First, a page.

Kim Jong Il
"a Hostage Ransom"
August 05, 2009
That's how Charles Krauthammer derisively refers to Bill Clinton's trip to Pyongyang, which Krauthammer speculates must have involved some kind of secret payoff, perhaps in the form of fuel or food supplies, to Kim Jong Il. Maybe so; at minimum, clearly we would have preferred not to give Kim what was undeniably a propaganda coup.
Kim Jong Il, Crazy Like A Fox
August 04, 2009
Politico reports on the genesis of Bill Clinton's North Korea trip: A Washington source said the Clinton trip came about after North Korean officials told relatives that the government would release the women to the former president.. The families then approached Clinton. I have to admit, this does display a certain level of diplomatic sophistication you don't normally associate with the North Koreans.
Maybe Obama Should Meet With Kim Jong-il
May 28, 2009
I've never read a piece of work by Robert Kagan that hasn't challenged my brain, and this one is no exception. He co-wrote it with Dan Blumenthal, whose writing I do not know. But the little article they've contributed to the Washington Post certainly added a fresh perspective to the problem of dealing with North Korea and its frantic rush for nuclear weapons. Why, they ask, go through Beijing to get to Pyongyang?
The Truth Will Not Set You Free
August 27, 2008
Why we didn't prevent the genocide in Darfur.
The Truth Will Not Set You Free
August 27, 2008
The Devil Came on Horseback: Bearing Witness to the Genocide in Darfur By Brian Steidle and Gretchen Steidle Wallace (PublicAffairs, 237 pp., $14.95) War in Darfur and the Search for Peace Edited by Alex de Waal (Global Equity Initiative, Harvard University and Justice Africa, 431 pp., $24.95) Darfur's Sorrow: A History of Destruction and Genocide By M.W. Daly (Cambridge University Press, 368 pp., $22.99) Darfur: The Long Road to Disaster By J. Millard Burr and Robert O.
Work It Kim, Work It
February 16, 2007
I don't know what kind of crack they are smoking over at Newsweek, but they have really done it this time. In "celebration" of Kim Jong Il's 65th birthday, the news magazine has asked fashion designers to make over the Dear Leader. The whole thing just smacks of effort. Check out the Newsweek homepage, and click on the Kim Jong Il icon for an interactive look at several designers' visions for the birthday boy. Whether you think he's "generationally too cold war," needs to accessorize with a nuclear warhead, or "needs a more casual look," you're bound to be delighted.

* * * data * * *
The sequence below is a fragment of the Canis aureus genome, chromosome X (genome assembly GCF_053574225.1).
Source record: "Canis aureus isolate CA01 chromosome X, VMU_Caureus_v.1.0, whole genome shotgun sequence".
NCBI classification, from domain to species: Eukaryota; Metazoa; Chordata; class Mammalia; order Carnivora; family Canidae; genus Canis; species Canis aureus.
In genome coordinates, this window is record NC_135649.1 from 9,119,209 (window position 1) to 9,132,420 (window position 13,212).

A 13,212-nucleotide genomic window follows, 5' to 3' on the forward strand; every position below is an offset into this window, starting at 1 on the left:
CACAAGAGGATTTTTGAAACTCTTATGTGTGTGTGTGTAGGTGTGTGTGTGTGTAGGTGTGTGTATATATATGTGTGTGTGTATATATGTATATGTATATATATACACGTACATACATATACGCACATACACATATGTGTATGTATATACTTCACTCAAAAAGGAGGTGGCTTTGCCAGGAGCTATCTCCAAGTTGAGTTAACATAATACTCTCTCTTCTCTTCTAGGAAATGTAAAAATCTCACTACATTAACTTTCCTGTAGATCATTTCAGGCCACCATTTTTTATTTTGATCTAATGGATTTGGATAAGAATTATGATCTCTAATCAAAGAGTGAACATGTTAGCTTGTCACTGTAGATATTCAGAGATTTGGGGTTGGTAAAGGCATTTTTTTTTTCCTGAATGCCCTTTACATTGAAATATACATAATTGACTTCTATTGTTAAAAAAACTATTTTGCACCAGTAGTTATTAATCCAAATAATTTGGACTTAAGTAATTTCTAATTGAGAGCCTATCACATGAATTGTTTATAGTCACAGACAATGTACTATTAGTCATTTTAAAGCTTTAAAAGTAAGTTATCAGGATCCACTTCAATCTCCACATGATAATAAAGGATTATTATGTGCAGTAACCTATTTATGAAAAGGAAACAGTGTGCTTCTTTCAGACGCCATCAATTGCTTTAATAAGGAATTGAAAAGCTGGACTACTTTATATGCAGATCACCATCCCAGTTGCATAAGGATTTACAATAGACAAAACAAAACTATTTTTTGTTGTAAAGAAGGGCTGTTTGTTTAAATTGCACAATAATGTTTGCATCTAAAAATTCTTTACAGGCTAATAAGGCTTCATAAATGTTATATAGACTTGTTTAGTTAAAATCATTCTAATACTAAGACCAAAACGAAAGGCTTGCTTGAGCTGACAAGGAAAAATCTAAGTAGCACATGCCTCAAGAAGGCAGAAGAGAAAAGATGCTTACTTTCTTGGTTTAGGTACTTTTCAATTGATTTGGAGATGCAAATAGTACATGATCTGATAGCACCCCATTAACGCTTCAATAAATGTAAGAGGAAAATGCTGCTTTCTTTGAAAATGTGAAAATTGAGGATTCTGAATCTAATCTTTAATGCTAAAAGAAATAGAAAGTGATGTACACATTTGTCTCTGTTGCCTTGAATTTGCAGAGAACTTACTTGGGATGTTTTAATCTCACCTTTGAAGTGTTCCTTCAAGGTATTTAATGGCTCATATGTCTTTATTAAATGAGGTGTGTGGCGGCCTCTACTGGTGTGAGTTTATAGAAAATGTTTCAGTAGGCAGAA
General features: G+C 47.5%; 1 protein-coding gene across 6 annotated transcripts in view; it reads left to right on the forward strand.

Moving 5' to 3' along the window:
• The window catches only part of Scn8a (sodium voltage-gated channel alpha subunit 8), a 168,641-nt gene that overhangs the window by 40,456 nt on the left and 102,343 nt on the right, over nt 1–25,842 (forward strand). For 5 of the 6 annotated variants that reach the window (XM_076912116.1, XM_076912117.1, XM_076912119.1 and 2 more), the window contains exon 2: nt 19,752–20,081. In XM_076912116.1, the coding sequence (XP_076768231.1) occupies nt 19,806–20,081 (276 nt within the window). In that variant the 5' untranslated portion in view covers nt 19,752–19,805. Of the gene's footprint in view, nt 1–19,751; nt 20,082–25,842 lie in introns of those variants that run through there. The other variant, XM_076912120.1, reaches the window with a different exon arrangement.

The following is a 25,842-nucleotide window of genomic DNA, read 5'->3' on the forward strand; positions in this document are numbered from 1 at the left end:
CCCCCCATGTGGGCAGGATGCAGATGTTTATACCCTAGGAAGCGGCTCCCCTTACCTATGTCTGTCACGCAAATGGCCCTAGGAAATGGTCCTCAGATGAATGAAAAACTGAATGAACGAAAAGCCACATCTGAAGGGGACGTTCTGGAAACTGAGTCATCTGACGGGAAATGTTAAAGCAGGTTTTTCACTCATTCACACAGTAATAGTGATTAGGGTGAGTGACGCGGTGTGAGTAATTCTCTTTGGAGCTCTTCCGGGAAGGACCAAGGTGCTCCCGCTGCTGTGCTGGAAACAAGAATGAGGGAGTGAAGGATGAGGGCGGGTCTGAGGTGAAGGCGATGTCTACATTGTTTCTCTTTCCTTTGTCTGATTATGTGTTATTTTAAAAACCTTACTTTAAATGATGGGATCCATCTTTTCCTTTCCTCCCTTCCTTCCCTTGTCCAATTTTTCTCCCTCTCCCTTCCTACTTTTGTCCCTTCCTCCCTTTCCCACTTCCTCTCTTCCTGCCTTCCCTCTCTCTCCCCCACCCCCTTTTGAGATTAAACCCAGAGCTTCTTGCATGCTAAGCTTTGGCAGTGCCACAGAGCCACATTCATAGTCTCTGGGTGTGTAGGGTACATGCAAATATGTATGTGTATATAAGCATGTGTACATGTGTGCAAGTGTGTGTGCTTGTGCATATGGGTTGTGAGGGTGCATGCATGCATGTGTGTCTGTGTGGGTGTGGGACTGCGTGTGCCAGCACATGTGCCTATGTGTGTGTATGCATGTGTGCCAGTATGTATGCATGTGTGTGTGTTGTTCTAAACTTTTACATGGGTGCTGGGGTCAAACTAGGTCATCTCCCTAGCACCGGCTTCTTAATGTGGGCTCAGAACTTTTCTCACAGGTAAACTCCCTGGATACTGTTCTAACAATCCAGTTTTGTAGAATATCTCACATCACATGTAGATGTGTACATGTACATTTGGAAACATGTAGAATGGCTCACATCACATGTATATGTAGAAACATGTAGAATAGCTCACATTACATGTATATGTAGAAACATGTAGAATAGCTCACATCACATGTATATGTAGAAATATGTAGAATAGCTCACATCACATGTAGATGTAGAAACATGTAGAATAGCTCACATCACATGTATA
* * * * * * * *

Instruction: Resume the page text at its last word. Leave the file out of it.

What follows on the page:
July 06, 2006
Amid the tension surrounding North Korea's unwelcome contribution to last week's Fourth of July fireworks, there were, fortunately, dashes of comic relief. There was John Bolton, who has been devoted to extracting the United States from its arms control commitments, lamenting that a nation transgressed a voluntary arms control commitment.
February 09, 2004
EVEN IN NORTH KOREA, BOYS and girls fall in love. On a cool autumn afternoon in Pyongyang, I watched as a young soldier, looking sharp in his dress uniform, took his new bride to receive a blessing for their union from a 40-ton bronze statue of Kim Il Sung. The statue stands on Pyongyang’s Mansu Hill, and it receives thousands of visitors each day. Like everyone else in the country, the bride and groom wore pins celebrating the late Kim. They laughed nervously when asked to pose for photos with foreigners, but they agreed, looking curious and distrustful at the same time. It was the first tim
December 21, 2003
It was a perfect day for a provocation. In late August, Norbert Vollertsen, a German human rights activist, traveled in a chartered bus from Seoul to Cholwon, just a few miles from the border with North Korea. His mission was simple: to launch a flock of hot air balloons, each bearing a small cargo of radios, that the day's brisk wind would carry into the North, where everyone but the elite is deprived of radios that would enable them to listen to foreign broadcasts. In addition to the balloons, the bus contained roughly a dozen journalists.
December 14, 2003
The Bush administration's internecine squabbles over Iraq policy have gotten a lot of press, but no issue has divided its foreign policy team more than North Korea. For two years, engagers (who generally favor using diplomacy to get Pyongyang to give up its nuclear program) and hawks (who are suspicious of negotiations and believe rewarding North Korean leader Kim Jong Il could encourage other proliferators) were unable to resolve their differences. "It's as stark as stark could be--we weren't even on the same page," says one American official.